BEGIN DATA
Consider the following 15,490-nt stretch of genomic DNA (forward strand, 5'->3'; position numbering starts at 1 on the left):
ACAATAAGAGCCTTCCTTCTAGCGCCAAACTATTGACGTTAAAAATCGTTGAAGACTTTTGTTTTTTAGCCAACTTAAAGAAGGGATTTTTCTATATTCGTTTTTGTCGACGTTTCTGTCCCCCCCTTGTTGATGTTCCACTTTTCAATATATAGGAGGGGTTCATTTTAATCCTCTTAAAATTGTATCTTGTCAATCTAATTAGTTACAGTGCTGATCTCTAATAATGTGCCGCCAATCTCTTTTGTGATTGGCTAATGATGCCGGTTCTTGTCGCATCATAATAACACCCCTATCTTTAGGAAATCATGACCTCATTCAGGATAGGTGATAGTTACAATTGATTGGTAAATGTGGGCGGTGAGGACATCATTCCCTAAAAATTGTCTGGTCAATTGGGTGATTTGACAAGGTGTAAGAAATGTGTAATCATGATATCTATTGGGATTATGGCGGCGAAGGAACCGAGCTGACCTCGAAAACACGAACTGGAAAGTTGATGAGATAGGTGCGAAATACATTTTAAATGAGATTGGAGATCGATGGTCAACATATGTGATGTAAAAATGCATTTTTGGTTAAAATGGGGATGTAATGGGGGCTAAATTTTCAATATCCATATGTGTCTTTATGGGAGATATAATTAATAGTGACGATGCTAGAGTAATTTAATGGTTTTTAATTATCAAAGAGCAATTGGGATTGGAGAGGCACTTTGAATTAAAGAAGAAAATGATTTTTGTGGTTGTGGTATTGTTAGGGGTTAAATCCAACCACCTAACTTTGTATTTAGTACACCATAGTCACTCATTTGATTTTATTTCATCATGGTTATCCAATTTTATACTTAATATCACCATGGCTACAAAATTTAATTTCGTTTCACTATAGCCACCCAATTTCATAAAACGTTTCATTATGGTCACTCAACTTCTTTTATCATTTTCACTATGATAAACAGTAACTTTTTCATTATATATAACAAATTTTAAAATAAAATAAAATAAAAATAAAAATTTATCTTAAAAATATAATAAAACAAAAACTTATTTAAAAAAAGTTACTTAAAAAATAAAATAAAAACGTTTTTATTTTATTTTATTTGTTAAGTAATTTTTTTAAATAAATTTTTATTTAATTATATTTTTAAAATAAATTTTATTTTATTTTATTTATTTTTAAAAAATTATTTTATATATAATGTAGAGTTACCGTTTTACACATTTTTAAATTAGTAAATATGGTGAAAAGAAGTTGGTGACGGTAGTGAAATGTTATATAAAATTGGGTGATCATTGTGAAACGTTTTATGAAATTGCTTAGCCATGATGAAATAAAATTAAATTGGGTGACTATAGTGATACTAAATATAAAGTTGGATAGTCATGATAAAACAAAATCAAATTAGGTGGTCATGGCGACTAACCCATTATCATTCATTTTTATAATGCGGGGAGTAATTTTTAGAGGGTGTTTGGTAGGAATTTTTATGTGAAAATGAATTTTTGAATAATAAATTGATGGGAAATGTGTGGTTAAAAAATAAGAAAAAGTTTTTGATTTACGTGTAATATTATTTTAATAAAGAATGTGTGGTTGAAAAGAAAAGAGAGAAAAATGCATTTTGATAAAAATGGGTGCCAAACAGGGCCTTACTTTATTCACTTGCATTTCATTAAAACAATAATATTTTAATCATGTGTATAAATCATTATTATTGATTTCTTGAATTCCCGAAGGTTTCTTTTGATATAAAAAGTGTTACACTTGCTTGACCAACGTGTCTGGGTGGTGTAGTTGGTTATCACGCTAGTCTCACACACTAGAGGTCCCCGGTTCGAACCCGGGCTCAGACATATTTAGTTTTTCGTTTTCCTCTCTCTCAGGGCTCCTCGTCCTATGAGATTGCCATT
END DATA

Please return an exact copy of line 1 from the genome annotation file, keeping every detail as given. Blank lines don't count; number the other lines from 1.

Consider the following 15,490-nt stretch of genomic DNA (forward strand, 5'->3'; position numbering starts at 1 on the left):